For decades, the attorneys at Heinlein Beeler Mingace & Heineman, P.C. [HBMH Law] have been representing victims of the operations of colleges and universities. These Institutions of Higher Education [IHEs] are in many cases massive corporations with operations extending well beyond what some view and their core educational mission. They own vast parcels of land on which they build large and complex structures to provide facilities to young adults. These include academic buildings, including science and engineering buildings, sports and recreation facilities and residence halls. With these operations, and the money generated from them, comes a commensurate responsibility to exercise reasonable care under the circumstances for the safety of their students.
There can be little dispute about the fact that many college and university students are under 25 years of age. While, as a society, U.S. jurisdictions typically set the age of adulthood at 18 years old, modern brain science has confirmed what the auto-rental industry has long known. Major brain development ends around age 25, well after the age of “adulthood.” Our IHEs concentrate these still-developing, young adults in environments that are fraught with risks that are in many ways unique to colleges and universities due to their mission of serving this concentrated population. These students “neurocircuitry remains structurally and functionally vulnerable to impulsive sex, food, and sleep habits” and are “highly vulnerable to driving under the influence of alcohol and social maladjustments due to an immature limbic system and prefrontal cortex.” As noted by the authors of Maturation of the adolescent brain “[a]dolescents may become involved with offensive crimes, irresponsible behavior, unprotected sex, juvenile courts, or even prison. According to a report by the Centers for Disease Control and Prevention, the major cause of death among the teenage population is due to injury and violence related to sex and substance abuse.”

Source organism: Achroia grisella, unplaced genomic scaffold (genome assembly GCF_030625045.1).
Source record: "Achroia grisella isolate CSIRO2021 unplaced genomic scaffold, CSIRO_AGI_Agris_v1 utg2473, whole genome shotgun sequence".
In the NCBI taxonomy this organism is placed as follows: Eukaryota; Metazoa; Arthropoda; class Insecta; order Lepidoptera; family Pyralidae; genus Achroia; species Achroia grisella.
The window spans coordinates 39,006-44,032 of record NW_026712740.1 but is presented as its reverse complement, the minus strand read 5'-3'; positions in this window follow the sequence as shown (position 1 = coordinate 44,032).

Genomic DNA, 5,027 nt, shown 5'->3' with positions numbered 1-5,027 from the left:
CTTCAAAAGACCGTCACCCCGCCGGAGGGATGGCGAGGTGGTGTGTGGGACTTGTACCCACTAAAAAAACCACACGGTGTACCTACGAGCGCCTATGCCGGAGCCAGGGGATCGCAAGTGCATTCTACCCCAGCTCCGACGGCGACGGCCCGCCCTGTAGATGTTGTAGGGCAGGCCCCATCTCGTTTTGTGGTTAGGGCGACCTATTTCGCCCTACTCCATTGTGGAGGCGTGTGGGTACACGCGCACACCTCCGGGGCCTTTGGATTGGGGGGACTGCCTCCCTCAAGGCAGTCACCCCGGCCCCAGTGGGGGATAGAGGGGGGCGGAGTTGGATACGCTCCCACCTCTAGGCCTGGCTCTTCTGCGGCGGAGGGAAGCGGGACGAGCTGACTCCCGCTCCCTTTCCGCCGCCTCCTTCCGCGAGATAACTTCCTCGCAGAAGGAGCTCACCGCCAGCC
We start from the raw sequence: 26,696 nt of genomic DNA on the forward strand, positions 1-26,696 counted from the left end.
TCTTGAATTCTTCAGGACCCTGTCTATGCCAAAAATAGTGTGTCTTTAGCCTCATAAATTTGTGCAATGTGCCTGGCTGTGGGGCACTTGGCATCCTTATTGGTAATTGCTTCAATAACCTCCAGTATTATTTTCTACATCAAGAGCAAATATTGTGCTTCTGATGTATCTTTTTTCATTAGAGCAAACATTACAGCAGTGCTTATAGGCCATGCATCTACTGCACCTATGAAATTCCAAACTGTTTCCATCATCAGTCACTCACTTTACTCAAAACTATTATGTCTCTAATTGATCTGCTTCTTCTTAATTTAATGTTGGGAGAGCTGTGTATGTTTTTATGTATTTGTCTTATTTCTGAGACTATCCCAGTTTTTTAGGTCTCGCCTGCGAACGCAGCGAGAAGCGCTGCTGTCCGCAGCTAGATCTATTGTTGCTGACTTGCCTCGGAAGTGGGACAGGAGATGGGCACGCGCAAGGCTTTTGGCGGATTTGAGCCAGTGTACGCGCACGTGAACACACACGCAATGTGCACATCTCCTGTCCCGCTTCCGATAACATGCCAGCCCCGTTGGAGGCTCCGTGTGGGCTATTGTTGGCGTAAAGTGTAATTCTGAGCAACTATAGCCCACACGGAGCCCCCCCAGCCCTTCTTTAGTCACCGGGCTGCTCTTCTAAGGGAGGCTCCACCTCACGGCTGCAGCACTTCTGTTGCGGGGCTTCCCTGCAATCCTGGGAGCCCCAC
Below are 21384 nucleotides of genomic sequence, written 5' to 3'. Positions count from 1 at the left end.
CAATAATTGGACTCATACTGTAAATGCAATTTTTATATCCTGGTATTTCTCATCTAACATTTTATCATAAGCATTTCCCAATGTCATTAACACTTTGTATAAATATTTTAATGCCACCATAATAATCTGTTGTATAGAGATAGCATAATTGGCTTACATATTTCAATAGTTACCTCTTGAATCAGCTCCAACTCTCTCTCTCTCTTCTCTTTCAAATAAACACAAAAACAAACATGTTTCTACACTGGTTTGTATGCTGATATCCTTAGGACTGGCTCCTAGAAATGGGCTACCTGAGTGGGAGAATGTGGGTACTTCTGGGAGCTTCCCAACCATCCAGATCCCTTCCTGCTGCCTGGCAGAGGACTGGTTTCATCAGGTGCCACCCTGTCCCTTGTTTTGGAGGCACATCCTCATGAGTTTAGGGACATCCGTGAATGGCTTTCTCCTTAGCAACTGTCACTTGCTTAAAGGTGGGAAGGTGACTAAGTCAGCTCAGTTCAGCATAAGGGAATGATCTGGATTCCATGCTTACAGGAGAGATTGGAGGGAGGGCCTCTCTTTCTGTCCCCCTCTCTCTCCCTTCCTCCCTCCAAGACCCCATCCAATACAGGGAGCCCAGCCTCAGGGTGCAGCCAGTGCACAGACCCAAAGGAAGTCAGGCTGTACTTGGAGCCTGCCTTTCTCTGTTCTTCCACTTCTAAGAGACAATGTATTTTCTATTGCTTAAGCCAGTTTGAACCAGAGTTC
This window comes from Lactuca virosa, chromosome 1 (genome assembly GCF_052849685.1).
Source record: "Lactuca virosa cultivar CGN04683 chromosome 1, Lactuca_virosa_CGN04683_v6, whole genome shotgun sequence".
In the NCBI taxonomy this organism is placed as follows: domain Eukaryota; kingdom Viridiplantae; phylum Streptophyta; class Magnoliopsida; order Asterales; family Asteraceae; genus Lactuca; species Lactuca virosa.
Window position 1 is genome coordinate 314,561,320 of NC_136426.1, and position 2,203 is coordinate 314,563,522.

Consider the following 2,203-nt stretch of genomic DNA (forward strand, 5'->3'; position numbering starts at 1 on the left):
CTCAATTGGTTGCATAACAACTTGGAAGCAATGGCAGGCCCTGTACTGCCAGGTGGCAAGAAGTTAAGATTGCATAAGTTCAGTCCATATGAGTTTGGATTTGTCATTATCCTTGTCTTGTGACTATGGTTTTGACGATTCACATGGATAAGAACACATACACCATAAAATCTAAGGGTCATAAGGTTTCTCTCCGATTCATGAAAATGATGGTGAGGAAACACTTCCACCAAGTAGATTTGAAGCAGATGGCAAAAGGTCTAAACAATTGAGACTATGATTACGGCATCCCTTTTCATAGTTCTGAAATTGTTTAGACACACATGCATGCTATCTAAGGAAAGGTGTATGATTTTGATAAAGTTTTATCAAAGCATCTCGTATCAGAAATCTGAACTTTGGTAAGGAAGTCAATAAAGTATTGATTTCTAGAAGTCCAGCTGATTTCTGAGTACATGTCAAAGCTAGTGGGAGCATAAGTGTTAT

The recent case of Doe v. Boston University, raises these issues in the context of the sexual assault of a young female student in her dorm room. As set forth in that case, during the Head of the Charles weekend in 2015, two unescorted MIT students entered 11 unlocked rooms in Boston University’s Student Village 2 dormitory, before they encountered Jane Doe, who was asleep in her bed. One the intruders sexually assaulted Doe. He reportedly pled guilty and was sentenced to five years of probation.